I have discovered that people love, really LOVE anthropomorphic figurines. Ebay even has a section “Anthropomorphic Collectibles”. These apples with startlingly large faces – reminiscent of early manga- have another thing going for them: they are functional salt and pepper shakers.
The shakers are part of a larger apple-faced set that includes a cookie jar [how collectable are cookie jars!] teapot, creamer and cup and saucers. Like many OTT things, I find that less is more- when you put the whole collection together the sum of the parts is less than the whole. You can have too much of a good thing. [And this coming from an avowed kitscher-lover!] My idea would be mix ‘n’ match with other faced ceramics – and make a sort of kitsch family.
The shakers are in great vintage condition, but have lost their original cork stoppers. All the shakers I have collected that used cork stoppers are in this state- it seems the cork only lasted a decade or two.
Carlton Ware ‘Contemporary Ware’ leaf dishes and salt and pepper shakers
made in England 1951-1961
Many people are familiar with the botanically-themed Carlton Ware ceramics [and having a background in horticulture I am quite ‘familiar’ with them myself.] Various daisy/foxglove/wild rose motifs were made in the 30s, 40s and continuing into the 50s, but in 1951 a modernist theme emerged. These leaf-shaped dishes and cubic salt and pepper shakers are an example of this and were dubbed ‘Contemporary Ware.’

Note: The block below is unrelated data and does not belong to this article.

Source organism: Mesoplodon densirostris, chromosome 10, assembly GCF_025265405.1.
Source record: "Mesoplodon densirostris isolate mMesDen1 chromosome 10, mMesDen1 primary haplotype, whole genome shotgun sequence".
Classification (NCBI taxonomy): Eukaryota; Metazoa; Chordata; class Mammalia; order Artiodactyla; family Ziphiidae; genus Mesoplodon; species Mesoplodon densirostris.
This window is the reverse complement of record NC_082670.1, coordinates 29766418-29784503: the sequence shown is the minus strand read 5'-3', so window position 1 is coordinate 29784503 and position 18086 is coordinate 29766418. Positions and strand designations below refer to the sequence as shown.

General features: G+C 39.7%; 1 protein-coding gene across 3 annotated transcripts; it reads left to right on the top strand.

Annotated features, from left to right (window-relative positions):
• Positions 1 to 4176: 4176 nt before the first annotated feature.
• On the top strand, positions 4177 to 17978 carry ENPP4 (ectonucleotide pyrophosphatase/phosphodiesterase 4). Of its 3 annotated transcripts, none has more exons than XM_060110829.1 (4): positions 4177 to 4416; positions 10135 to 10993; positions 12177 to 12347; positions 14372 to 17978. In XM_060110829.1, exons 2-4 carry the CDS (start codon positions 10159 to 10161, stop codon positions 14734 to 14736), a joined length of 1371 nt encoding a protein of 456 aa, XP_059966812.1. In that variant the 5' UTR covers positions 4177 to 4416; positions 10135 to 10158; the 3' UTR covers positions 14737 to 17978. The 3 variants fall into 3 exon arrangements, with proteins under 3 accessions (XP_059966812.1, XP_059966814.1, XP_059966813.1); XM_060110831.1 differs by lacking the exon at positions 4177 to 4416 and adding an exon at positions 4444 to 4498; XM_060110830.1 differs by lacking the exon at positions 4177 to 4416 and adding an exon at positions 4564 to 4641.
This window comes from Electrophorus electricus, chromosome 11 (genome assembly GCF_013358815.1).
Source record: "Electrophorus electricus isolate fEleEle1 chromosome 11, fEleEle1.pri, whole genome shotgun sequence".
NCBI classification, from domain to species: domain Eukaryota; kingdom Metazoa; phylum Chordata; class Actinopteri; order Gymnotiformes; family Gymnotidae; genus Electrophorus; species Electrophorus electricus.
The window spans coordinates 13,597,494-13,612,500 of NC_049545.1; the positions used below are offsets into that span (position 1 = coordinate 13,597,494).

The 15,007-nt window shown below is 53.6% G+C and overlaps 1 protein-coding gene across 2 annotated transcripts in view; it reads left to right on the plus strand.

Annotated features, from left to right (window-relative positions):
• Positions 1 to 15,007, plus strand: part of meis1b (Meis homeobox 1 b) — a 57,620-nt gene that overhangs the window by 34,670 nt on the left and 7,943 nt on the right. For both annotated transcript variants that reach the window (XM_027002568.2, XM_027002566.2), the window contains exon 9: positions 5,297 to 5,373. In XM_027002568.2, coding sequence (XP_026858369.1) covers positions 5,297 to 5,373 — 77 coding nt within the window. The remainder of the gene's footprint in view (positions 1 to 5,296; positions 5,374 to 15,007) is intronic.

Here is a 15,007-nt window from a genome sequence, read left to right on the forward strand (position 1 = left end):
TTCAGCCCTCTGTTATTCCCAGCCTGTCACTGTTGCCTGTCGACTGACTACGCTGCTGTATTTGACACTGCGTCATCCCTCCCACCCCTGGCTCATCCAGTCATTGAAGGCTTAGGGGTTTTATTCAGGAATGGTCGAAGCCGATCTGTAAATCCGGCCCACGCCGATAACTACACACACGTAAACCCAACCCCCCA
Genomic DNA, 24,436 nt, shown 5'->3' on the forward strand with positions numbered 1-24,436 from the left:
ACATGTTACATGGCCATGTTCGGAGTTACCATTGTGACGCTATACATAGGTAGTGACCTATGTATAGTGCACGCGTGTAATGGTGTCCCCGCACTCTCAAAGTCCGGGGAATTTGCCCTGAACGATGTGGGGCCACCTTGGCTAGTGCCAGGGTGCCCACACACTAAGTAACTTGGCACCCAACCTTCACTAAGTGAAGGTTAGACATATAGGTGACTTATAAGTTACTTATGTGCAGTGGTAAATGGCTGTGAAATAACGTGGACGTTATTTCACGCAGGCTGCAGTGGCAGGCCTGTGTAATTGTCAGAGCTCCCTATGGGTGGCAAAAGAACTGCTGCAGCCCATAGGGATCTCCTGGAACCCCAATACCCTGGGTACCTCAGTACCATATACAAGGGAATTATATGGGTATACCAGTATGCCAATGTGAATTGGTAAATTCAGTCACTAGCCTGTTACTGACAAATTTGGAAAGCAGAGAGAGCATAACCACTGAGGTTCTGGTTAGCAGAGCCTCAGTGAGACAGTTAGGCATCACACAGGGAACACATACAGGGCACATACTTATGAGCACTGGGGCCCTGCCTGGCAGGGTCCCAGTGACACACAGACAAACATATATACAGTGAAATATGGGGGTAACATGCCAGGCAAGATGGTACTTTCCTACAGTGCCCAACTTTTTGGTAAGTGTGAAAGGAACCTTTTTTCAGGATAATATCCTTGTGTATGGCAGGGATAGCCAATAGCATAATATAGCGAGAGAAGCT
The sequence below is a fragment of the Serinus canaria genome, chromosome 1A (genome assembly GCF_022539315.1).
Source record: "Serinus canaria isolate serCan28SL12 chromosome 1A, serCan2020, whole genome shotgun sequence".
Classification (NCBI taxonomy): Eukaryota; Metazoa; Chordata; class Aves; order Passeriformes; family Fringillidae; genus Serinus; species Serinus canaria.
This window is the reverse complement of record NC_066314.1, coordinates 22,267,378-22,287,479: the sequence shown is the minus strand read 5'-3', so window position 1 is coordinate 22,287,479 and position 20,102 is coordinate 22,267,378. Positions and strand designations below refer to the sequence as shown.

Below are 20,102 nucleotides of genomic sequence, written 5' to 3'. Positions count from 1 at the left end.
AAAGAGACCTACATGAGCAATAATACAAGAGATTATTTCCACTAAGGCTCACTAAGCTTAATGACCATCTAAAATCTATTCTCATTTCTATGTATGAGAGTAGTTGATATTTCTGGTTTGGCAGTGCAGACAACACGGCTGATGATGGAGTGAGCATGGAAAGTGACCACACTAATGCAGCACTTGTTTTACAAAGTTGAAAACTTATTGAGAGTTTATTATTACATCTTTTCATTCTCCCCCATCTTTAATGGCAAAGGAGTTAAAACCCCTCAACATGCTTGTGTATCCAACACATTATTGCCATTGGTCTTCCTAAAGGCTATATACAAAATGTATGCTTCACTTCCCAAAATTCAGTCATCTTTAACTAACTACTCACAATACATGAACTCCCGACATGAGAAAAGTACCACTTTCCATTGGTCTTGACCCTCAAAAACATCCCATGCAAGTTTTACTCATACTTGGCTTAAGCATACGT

The four monochrome dishes have a wonderful abstract leaf shape, and so appeal to me. I also like the austerity and the somewhat obtuse cube-shaped S & P shakers. These pieces are now quite hard to come by, and are all in perfect condition.
This set of contemporary ware leaf dishes and salt and pepper shakers are for sale: $AUD175
Salty and Peppy are novelty salt and pepper shakers- in the form of cats- which pop out of their timber barrels when those condiments are required, and then settle back into them afterwards. The whole ensemble is timber- and their lidded caps screw off to allow the insertion of the salt and pepper.
The cats’ faces- all hand-painted- seem to have a mildly startled expression; perhaps due to finding themselves ensconced in a barrel in the first place. Certainly they are aware that they are part of quite a mixed metaphor!
The salt and pepper shakers have never been used, and the timber is in ‘as-new’ condition. A must for salt and pepper shaker collectors- or cat fanciers- or indeed cat-loving salt and pepper shaker collectors.